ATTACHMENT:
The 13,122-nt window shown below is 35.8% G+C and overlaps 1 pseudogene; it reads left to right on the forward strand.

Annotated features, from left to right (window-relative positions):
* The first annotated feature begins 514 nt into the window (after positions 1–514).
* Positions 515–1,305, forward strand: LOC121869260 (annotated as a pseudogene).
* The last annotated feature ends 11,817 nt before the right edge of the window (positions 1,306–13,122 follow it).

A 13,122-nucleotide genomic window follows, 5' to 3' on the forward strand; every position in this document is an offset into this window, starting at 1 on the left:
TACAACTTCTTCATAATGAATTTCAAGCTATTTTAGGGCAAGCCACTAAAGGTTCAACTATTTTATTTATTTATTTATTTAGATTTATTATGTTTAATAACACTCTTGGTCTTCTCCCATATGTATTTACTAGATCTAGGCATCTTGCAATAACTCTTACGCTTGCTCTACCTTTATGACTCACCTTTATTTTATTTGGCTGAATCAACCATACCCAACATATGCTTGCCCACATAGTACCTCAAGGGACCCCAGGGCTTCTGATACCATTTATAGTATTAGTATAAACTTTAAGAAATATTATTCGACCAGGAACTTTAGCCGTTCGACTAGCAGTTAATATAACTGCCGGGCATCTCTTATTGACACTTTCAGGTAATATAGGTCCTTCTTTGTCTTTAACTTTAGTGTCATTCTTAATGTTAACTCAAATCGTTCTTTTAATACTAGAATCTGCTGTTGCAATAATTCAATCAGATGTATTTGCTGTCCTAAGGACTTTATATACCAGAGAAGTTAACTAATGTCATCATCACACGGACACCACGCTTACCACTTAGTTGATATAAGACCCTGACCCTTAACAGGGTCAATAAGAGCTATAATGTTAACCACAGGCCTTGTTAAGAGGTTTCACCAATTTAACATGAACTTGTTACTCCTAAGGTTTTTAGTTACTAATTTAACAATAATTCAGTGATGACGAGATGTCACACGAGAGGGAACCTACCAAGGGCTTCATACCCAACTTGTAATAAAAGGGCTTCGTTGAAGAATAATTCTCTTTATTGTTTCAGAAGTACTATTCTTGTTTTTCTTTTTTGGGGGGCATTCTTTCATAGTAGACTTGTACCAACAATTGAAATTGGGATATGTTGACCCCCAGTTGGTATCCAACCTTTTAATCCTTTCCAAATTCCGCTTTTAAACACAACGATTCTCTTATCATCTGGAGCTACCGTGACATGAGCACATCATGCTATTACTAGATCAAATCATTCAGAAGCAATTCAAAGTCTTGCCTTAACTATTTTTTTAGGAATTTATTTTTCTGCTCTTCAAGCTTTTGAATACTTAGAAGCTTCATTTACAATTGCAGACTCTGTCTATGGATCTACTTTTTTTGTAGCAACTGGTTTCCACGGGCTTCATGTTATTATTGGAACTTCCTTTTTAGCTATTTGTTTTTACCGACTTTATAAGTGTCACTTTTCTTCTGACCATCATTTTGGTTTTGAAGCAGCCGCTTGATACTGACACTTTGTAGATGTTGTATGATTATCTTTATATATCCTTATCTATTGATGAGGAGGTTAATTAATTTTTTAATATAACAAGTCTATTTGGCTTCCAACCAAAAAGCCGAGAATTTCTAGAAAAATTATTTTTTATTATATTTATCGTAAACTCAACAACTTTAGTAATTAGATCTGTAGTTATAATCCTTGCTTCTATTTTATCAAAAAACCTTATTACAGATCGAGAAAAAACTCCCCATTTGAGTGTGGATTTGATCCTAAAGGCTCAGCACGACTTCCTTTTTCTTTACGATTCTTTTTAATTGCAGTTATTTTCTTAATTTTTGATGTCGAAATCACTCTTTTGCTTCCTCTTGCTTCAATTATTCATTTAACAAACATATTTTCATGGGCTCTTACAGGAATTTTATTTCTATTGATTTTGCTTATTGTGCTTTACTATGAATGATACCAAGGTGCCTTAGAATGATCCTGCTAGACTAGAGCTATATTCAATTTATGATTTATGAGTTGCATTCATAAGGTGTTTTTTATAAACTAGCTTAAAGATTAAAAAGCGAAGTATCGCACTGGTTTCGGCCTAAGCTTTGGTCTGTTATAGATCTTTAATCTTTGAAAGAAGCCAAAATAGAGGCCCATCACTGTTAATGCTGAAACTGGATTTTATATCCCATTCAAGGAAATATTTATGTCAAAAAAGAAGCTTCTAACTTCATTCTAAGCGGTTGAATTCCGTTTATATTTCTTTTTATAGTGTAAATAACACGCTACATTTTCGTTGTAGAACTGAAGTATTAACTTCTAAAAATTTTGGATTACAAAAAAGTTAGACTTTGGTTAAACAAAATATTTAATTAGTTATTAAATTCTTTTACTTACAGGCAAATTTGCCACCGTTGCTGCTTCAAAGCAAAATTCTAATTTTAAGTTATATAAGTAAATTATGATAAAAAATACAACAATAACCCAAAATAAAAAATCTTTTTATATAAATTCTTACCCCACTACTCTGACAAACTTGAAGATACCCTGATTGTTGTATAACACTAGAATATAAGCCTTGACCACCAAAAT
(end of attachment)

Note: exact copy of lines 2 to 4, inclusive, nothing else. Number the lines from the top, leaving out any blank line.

Annotated features, from left to right (window-relative positions):
* The first annotated feature begins 514 nt into the window (after positions 1–514).
* Positions 515–1,305, forward strand: LOC121869260 (annotated as a pseudogene).